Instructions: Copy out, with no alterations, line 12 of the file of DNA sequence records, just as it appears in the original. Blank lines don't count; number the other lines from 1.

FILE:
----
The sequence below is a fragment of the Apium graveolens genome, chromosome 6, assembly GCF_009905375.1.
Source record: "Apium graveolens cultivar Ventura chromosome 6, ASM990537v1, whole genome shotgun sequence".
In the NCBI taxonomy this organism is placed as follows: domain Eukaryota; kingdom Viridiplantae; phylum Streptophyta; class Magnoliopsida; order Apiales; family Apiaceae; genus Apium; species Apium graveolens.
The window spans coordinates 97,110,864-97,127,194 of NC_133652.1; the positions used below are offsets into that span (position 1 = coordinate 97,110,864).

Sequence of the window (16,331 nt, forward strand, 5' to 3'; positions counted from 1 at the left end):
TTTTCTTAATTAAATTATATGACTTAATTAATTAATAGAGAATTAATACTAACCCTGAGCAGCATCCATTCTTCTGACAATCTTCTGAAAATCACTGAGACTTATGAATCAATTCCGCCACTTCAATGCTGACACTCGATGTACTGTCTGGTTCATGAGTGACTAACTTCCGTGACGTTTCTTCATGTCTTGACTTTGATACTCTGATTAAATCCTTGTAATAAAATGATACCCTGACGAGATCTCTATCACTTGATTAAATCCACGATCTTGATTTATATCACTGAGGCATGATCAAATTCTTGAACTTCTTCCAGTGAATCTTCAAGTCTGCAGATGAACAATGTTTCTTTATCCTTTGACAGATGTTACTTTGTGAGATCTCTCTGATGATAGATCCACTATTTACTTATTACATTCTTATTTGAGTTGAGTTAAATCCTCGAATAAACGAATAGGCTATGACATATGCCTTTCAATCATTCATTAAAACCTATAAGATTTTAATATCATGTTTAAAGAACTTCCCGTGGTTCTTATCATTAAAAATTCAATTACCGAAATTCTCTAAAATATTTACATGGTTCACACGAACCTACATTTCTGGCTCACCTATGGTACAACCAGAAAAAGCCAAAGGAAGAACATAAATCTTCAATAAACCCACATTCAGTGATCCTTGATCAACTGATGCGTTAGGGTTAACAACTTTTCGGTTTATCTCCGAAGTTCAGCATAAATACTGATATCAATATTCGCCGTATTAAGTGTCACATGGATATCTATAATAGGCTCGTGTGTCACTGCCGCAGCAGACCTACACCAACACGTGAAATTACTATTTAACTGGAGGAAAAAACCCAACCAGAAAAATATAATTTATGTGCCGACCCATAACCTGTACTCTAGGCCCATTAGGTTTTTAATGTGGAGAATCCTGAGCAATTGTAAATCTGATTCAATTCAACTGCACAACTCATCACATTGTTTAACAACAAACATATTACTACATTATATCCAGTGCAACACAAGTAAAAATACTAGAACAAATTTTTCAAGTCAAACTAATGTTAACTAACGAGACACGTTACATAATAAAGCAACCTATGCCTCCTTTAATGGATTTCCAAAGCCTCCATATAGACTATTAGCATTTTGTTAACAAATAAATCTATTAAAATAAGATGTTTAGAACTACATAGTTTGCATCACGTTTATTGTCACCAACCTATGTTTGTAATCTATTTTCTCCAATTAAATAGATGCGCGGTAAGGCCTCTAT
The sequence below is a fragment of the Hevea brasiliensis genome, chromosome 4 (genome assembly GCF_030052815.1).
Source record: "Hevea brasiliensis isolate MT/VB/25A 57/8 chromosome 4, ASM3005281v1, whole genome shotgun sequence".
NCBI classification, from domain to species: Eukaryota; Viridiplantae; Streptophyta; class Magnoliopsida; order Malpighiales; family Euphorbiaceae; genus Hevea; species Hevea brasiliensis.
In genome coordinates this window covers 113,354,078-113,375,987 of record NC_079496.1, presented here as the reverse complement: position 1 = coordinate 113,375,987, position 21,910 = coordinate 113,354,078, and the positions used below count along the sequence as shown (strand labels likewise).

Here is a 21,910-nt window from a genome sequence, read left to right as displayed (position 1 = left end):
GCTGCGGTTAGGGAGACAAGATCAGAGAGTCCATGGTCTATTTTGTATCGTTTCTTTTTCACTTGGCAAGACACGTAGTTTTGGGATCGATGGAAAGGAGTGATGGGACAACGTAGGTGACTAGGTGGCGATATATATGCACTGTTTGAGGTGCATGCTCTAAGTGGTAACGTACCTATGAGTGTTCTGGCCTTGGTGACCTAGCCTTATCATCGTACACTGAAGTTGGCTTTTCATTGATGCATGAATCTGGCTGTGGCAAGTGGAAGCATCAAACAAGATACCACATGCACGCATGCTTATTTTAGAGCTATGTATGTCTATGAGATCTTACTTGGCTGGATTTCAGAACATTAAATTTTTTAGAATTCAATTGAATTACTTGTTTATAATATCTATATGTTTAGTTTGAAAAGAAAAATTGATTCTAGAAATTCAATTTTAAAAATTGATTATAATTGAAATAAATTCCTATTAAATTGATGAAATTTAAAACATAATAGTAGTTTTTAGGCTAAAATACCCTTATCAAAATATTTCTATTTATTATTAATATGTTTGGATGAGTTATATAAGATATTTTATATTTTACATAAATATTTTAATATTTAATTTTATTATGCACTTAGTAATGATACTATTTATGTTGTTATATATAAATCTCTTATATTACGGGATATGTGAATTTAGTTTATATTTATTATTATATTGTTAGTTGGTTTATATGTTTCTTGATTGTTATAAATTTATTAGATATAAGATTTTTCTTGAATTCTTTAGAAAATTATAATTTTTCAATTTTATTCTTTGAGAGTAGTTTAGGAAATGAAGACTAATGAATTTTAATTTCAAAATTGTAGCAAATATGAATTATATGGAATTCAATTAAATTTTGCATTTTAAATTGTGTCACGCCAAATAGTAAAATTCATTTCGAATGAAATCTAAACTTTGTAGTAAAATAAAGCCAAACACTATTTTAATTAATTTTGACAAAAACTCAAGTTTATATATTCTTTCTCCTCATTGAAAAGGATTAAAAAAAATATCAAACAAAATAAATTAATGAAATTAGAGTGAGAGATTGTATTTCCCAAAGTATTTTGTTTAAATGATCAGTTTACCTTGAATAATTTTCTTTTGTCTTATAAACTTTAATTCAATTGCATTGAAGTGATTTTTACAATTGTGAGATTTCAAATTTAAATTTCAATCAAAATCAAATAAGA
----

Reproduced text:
GCTGCGGTTAGGGAGACAAGATCAGAGAGTCCATGGTCTATTTTGTATCGTTTCTTTTTCACTTGGCAAGACACGTAGTTTTGGGATCGATGGAAAGGAGTGATGGGACAACGTAGGTGACTAGGTGGCGATATATATGCACTGTTTGAGGTGCATGCTCTAAGTGGTAACGTACCTATGAGTGTTCTGGCCTTGGTGACCTAGCCTTATCATCGTACACTGAAGTTGGCTTTTCATTGATGCATGAATCTGGCTGTGGCAAGTGGAAGCATCAAACAAGATACCACATGCACGCATGCTTATTTTAGAGCTATGTATGTCTATGAGATCTTACTTGGCTGGATTTCAGAACATTAAATTTTTTAGAATTCAATTGAATTACTTGTTTATAATATCTATATGTTTAGTTTGAAAAGAAAAATTGATTCTAGAAATTCAATTTTAAAAATTGATTATAATTGAAATAAATTCCTATTAAATTGATGAAATTTAAAACATAATAGTAGTTTTTAGGCTAAAATACCCTTATCAAAATATTTCTATTTATTATTAATATGTTTGGATGAGTTATATAAGATATTTTATATTTTACATAAATATTTTAATATTTAATTTTATTATGCACTTAGTAATGATACTATTTATGTTGTTATATATAAATCTCTTATATTACGGGATATGTGAATTTAGTTTATATTTATTATTATATTGTTAGTTGGTTTATATGTTTCTTGATTGTTATAAATTTATTAGATATAAGATTTTTCTTGAATTCTTTAGAAAATTATAATTTTTCAATTTTATTCTTTGAGAGTAGTTTAGGAAATGAAGACTAATGAATTTTAATTTCAAAATTGTAGCAAATATGAATTATATGGAATTCAATTAAATTTTGCATTTTAAATTGTGTCACGCCAAATAGTAAAATTCATTTCGAATGAAATCTAAACTTTGTAGTAAAATAAAGCCAAACACTATTTTAATTAATTTTGACAAAAACTCAAGTTTATATATTCTTTCTCCTCATTGAAAAGGATTAAAAAAAATATCAAACAAAATAAATTAATGAAATTAGAGTGAGAGATTGTATTTCCCAAAGTATTTTGTTTAAATGATCAGTTTACCTTGAATAATTTTCTTTTGTCTTATAAACTTTAATTCAATTGCATTGAAGTGATTTTTACAATTGTGAGATTTCAAATTTAAATTTCAATCAAAATCAAATAAGA